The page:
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Emily Dickinson

Come slowly, Eden! Lips unused to thee, Bashful, sip thy jasmines, As the fainting bee, Reaching late his flower, Round her chamber hums, Counts his nectars–enters, And is lost in balms! — Emily Dickinson, “Come slowly, Eden,” [211], The Complete Poems of Emily Dickinson (Little, Brown & Co.,1960)

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William Wordsworth

To me the meanest flower that blows can give Thoughts that do often lie too deep for tears. — William Wordsworth, from “Ode on Intimations of Immortality from Recollections of Early Childhood.” The Oxford Book of English Verse 1250–1918. Editor: Arthur Quiller-Couch. (Oxford University Press March 26, 1963)

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John Keats

The weariness, the fever, and the fret    Here, where men sit and hear each other groan; Where palsy shakes a few, sad, last gray hairs,    Where youth grows pale, and spectre-thin, and dies;      Where but to think is to be full of sorrow            And leaden-eyed despairs. — John Keats, from “Ode… Continue reading John Keats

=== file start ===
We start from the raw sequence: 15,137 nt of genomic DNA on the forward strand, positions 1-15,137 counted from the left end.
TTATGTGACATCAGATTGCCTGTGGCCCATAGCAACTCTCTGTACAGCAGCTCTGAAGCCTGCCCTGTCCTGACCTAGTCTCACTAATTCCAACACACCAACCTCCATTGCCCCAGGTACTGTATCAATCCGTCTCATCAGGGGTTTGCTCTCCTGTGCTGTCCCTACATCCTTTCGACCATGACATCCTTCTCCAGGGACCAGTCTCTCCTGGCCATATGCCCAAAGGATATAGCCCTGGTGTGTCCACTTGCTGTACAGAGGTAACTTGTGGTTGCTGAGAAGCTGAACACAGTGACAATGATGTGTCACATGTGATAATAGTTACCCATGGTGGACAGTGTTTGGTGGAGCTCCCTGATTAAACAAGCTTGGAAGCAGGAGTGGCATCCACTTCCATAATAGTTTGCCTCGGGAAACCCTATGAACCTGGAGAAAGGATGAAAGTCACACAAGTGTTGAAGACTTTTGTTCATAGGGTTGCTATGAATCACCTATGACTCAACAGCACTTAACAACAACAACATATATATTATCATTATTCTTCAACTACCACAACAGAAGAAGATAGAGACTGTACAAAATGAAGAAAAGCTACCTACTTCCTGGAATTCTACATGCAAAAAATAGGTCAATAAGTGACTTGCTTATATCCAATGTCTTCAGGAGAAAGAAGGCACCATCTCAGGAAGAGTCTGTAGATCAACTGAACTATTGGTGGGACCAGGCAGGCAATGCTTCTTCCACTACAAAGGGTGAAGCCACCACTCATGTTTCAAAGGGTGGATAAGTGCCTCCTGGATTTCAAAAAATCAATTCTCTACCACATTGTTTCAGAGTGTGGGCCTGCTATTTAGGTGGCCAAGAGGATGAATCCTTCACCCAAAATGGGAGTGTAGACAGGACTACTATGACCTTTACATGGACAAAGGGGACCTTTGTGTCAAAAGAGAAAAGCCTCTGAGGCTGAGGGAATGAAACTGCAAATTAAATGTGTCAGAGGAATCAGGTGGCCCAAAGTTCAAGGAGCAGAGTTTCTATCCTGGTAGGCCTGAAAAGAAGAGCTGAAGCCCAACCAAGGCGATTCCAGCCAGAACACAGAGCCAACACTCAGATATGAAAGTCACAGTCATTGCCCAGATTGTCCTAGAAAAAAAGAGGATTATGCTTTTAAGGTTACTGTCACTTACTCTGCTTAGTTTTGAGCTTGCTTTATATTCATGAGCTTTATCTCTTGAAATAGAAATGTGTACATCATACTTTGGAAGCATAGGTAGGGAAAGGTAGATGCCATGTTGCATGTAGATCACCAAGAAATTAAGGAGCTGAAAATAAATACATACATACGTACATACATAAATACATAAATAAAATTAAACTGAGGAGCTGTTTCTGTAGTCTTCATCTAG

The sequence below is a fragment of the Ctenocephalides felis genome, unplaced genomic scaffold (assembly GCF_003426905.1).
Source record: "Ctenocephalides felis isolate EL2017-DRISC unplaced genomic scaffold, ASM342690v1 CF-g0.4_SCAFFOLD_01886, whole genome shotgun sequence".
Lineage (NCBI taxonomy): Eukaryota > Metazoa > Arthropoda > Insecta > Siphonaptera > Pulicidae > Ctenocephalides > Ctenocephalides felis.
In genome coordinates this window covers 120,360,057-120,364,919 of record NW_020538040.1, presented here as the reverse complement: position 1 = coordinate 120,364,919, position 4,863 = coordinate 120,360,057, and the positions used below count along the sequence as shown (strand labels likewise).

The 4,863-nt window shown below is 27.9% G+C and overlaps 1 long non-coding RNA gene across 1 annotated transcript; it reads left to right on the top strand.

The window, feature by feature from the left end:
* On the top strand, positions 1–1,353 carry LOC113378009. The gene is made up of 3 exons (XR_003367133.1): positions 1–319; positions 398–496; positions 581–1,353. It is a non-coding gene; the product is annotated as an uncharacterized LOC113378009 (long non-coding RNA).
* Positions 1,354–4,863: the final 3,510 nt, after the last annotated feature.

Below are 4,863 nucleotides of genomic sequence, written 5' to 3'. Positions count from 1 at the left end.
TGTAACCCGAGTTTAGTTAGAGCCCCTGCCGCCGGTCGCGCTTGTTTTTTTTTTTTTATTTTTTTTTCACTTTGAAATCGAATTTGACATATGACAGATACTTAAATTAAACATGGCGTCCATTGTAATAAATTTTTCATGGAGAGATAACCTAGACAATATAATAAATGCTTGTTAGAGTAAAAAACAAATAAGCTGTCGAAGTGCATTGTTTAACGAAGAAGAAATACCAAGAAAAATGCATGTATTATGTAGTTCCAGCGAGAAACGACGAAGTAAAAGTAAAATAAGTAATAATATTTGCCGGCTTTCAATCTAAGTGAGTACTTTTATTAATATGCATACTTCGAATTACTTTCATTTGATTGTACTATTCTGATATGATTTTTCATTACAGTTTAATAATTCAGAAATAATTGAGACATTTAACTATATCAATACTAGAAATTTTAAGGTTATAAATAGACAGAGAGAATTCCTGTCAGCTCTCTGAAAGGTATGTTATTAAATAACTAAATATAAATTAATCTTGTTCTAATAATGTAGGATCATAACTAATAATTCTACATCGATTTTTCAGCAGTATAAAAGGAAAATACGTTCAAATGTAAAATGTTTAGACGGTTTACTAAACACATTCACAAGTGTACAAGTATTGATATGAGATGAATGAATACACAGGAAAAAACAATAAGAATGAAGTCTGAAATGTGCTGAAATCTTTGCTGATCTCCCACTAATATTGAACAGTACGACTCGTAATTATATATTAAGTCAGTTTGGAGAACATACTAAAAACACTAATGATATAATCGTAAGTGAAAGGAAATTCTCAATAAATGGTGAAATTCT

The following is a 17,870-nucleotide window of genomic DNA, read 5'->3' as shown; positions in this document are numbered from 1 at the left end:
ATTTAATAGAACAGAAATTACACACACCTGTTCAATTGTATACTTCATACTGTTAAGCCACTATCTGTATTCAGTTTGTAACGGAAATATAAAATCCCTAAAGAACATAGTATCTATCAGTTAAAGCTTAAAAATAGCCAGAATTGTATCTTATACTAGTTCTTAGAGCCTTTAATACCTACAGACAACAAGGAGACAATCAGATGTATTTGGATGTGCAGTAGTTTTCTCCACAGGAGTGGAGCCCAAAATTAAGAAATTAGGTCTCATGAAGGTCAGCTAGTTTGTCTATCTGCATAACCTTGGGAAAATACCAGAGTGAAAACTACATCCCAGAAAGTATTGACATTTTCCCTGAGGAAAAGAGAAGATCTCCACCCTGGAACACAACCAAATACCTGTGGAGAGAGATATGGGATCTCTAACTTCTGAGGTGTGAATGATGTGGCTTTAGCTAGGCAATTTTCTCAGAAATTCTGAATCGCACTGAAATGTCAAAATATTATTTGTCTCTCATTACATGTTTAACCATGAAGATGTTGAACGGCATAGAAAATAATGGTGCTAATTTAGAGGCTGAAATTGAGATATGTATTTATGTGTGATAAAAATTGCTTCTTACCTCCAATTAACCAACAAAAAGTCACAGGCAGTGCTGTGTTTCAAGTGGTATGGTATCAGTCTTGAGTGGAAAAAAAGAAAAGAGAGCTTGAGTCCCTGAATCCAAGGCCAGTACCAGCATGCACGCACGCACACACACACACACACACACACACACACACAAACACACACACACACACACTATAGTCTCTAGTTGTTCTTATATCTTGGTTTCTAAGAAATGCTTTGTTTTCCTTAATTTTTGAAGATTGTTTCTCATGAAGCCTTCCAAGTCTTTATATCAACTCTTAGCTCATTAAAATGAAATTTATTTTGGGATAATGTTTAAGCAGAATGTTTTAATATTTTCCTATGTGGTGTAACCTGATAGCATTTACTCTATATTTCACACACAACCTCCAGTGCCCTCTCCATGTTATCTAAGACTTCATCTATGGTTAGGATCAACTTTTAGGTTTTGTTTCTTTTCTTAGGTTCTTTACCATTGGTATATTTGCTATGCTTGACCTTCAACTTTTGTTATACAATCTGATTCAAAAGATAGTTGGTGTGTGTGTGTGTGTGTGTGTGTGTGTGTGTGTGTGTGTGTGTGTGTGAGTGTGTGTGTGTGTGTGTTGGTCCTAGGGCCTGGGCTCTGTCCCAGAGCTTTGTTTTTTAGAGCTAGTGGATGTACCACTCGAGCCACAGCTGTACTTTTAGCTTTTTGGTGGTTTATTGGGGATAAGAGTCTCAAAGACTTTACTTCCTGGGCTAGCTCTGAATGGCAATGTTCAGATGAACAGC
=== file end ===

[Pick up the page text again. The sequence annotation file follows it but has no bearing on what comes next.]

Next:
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William Blake

I was walking among the fires of Hell, delighted with the enjoyments of Genius; which to Angels look like torment and insanity. ― William Blake, The Marriage of Heaven and Hell: A Memorable Fancy, The poetical works of William Blake: including the unpublished French revolution, together with the minor Prophetic books, and selections from The… Continue reading William Blake

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Percy Bysshe Shelley

Oh gentle child, beautiful as thou wert, Why didst thou leave the trodden paths of men Too soon, and with weak hands though mighty heart Dare the unpastured dragon in his den? — Percy Bysshe Shelley, from “Adonais: An Elegy on the Death of John Keats,” Adonaïs: An Elegy on the Death of John Keats,… Continue reading Percy Bysshe Shelley

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E.E. Cummings

i love you much(most beautiful darling) more than anyone on the earth and i like you better than everything in the sky. — E.E. Cummings, from “i love you much(most beautiful darling),” Complete Poems, 1913-1962. (Harcourt Brace Jovanovich; Second Printing edition, 1980)

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